From - No need for corrective action
VAT may come down but I very much doubt if prices will, whereas when VAT rises prices tend to rise.

As for the deficit it is a problem and combined with the proposed tax cuts, as discussed in the previous post, it could indeed cause a setback to Hungary's Eurozone accession - JP Morgan appear to agree.
“While the tax cuts are highly likely to be introduced, the implementation of the spending cuts is much less credible and we expect the net impact of the measures to be a widening of the 2006 budget deficit to around 5.8% of GDP (4.8% of GDP including private pension funds) from our previous forecast of 5.4% of GDP and an estimated 5.5% of GDP this year," JP Morgan analyst Nóra Szentiványi said in an emerging markets research note.

“In fact, the higher deficit profile until 2008, in our view, cuts the chances of euro adoption by the 2010 target date close to zero. We, nonetheless, think that EMU entry 2012 is still feasible, if the next government cuts spending after the elections or increases other taxes," she added.

From Portfolio Online - JP Morgan on Hungary's Euro adpotion
One would hope that a Fidesz led government would make serious cuts to the bloated bureacracy that plagues this country .... but then they did fail to do this last time they were in office so they may well fail again!

Tuesday, June 28, 2005

Tax plans for Hungary

Meanwhile on the periphery of the Eurozone Ferenc Gyurcsány, Hungary’s Prime Minister, yesterday announced a sweeping programme of tax changes that, if implemented, would significantly reduce government revenues and put back the 2010 target date for Eurozone accession! For details see – Hungary’s tax cuts and also Table on impact of tax proposals

I agree with the statement that “more substantial spending cuts are needed to be implemented in order to fulfil the requirement of the public sector deficit not exceeding 3% of GDP by 2008. According to original plans, Hungary's public sector deficit would be cut to 2.4% of GDP, which has been criticised by analysts as a “close call". Now, with the impacts of the tax cuts, the number goes up to 2.8%, which is expected to further increase scepticism whether Hungary can meet its euro zone accession target by 2008.” See Hungary teeters on narrowing Eurozone edge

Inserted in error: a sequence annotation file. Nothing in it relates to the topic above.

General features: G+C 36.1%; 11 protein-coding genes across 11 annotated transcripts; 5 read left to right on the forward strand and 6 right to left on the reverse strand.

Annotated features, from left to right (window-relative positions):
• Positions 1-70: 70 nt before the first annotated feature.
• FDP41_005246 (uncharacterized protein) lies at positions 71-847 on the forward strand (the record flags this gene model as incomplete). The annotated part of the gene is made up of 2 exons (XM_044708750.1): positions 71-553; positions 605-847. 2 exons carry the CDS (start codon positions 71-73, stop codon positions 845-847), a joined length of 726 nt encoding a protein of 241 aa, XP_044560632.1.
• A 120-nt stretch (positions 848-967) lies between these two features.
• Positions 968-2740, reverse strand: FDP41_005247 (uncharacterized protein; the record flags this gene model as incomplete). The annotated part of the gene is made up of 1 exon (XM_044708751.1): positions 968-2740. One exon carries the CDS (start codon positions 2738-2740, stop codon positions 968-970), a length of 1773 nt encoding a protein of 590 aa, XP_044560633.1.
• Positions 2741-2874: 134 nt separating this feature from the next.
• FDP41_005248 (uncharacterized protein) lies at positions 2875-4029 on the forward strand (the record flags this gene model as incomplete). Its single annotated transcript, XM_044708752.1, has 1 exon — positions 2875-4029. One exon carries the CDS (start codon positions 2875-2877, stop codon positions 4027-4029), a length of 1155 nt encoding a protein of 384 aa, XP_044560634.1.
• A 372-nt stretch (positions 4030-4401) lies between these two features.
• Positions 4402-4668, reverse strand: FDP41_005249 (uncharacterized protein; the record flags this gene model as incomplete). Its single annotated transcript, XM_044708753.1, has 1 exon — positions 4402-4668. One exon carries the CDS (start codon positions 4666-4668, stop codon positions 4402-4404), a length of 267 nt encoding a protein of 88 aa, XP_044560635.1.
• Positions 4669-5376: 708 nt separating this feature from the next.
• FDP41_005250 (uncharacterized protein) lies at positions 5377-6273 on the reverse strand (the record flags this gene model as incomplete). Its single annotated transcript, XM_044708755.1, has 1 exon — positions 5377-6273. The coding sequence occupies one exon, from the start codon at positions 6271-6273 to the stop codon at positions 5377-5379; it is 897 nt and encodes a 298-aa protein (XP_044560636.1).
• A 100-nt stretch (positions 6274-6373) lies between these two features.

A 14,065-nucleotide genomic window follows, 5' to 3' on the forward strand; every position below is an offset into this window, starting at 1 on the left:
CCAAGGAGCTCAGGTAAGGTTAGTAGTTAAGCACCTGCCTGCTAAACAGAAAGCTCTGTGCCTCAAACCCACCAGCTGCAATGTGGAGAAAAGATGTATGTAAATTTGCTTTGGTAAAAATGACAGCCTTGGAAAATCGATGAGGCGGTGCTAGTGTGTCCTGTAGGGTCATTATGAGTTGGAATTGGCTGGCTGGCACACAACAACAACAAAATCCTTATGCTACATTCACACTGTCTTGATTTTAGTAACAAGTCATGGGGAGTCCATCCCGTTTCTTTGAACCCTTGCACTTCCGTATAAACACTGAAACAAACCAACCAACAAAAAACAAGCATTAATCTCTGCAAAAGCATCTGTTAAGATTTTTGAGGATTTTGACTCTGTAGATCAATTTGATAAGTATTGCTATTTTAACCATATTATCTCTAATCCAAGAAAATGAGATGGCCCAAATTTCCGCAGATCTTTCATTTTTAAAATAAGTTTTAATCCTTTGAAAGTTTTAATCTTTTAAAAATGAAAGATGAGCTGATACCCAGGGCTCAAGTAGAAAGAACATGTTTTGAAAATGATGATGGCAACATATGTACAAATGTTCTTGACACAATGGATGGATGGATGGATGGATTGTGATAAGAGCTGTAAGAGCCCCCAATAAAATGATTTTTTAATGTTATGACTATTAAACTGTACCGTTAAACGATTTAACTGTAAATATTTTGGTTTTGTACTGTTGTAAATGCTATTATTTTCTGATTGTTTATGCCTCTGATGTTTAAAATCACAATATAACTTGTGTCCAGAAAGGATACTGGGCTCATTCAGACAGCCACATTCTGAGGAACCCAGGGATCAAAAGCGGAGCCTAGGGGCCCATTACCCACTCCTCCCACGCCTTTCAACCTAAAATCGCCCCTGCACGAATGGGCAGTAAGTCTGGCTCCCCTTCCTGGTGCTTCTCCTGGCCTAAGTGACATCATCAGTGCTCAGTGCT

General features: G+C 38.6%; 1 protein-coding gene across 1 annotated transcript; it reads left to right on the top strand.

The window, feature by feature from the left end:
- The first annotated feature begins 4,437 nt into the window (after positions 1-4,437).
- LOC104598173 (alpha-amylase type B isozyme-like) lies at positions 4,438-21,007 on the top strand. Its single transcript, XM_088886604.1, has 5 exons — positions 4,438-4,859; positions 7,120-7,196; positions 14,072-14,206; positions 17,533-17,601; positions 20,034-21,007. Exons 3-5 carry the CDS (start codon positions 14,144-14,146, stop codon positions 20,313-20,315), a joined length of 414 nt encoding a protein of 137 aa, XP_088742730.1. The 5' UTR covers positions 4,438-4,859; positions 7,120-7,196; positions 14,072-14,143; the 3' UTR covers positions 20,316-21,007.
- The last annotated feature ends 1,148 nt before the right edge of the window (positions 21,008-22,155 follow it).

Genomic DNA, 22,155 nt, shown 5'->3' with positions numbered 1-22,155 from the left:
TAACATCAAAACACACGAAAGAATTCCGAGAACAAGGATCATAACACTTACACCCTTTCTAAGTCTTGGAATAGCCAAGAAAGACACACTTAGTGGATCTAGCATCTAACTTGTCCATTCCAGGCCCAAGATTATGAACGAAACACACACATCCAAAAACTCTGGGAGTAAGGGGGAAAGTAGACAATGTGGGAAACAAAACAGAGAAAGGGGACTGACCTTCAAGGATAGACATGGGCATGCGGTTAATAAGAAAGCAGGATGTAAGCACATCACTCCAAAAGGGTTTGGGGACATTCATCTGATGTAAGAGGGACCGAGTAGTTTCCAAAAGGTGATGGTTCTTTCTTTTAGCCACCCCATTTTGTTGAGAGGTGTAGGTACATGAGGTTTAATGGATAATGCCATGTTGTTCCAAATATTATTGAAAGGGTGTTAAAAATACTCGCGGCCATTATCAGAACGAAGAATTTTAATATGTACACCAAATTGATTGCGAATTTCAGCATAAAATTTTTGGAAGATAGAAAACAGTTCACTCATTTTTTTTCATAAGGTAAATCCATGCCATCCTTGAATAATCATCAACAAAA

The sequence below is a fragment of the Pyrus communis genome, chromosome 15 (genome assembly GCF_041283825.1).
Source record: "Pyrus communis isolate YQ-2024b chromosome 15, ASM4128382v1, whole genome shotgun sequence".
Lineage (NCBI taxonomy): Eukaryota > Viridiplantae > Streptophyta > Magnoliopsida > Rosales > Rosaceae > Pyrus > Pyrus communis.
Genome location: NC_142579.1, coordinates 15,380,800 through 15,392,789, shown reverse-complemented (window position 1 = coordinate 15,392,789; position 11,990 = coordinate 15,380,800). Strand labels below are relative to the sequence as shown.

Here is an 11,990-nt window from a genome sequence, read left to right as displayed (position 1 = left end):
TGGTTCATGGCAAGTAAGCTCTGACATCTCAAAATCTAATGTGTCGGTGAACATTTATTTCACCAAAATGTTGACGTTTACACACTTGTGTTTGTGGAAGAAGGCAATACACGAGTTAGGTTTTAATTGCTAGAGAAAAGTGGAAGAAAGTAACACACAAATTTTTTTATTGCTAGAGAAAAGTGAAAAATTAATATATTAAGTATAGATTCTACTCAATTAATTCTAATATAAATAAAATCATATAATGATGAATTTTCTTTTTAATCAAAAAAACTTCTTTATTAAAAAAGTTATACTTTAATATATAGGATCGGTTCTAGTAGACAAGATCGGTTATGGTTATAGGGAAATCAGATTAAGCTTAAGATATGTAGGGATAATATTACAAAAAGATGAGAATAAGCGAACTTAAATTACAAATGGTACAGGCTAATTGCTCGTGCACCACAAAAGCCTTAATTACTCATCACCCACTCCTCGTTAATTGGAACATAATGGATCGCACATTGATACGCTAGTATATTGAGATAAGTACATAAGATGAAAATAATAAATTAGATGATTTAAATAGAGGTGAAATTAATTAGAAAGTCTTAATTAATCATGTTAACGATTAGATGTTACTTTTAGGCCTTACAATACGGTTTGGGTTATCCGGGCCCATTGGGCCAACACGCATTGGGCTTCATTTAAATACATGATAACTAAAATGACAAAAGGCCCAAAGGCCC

Far, far deeper cuts need to be made into the massive Soviet era legacy bureaucracy that is draining the Hungarian treasury dry, but clearly Ferenc Gyurcsány and the governing Socialist Party are unlikely to carry out any such reform as it would put many of their supporters jobs at risk.

Much is being made for and against these tax changes but it should not be forgotten that they are proposals. There is an election next May, and based on current opinion polls the opposition FIDESZ party Chairman János Áder, who I might add also proposes tax cuts, as per this interview, is probably correct, as he said in the parliamentary debate yesterday, that Gyurcsány and the Hungarian Socialist Party will not be in power this time next year. It is the fiscal spending plans of a FIDESZ led government that analysts should be paying attention to, not the bonanza proposed by Ferenc Gyurcsány; the latter is more a smoke and mirrors plan than anything really concrete.

It's autumn for Schröder and Germany

Schröder's attempts to sway US in claim for UN seat reports the Financial Times. So much for EU solidarity. Surely Schröder should be pushing for a collective EU seat on the UN Security Council rather than one just for Germany!

As the above linked report notes -

The opposition Christian Democratic Union, meanwhile, is not expected to pursue the goal of a permanent seat with the same dedication. Wolfgang Gerhardt, a member of the small Free Democratic party who has been billed as a possible foreign minister in a new centre-right coalition, last week told the Financial Times Germany would revert to its earlier policy of advocating a pooled seat representing Europe.
Schröder's action is clearly that of a man desperate to try and regain popularity with an electorate that has lost faith in him. The long cold winter that comes with the end of a political career is clearly not far away where Gerhardt Schröder is concerned if opinion polls are any guide - it's just a pity that Jacques Chirac can't be sent out into the cold with him.

Deficits and politics

According to a report in the Financial Times today the Bank for International Settlements has warned that “Growing domestic and international debt has created the conditions for global economic and financial crises”.

However, the bank has acknowledged that, “monetary tightening would conflict with the desire to keep unemployment low and avoid deflation.” And, furthermore, doubts “politicians or central bankers had the will to implement the necessary policies.”

To quote from the Bank's report as per the FT article -

“If what needs to be done to resolve external imbalances is reasonably clear, it also seems clear that much of it is simply not going to happen in the near term,” the report said.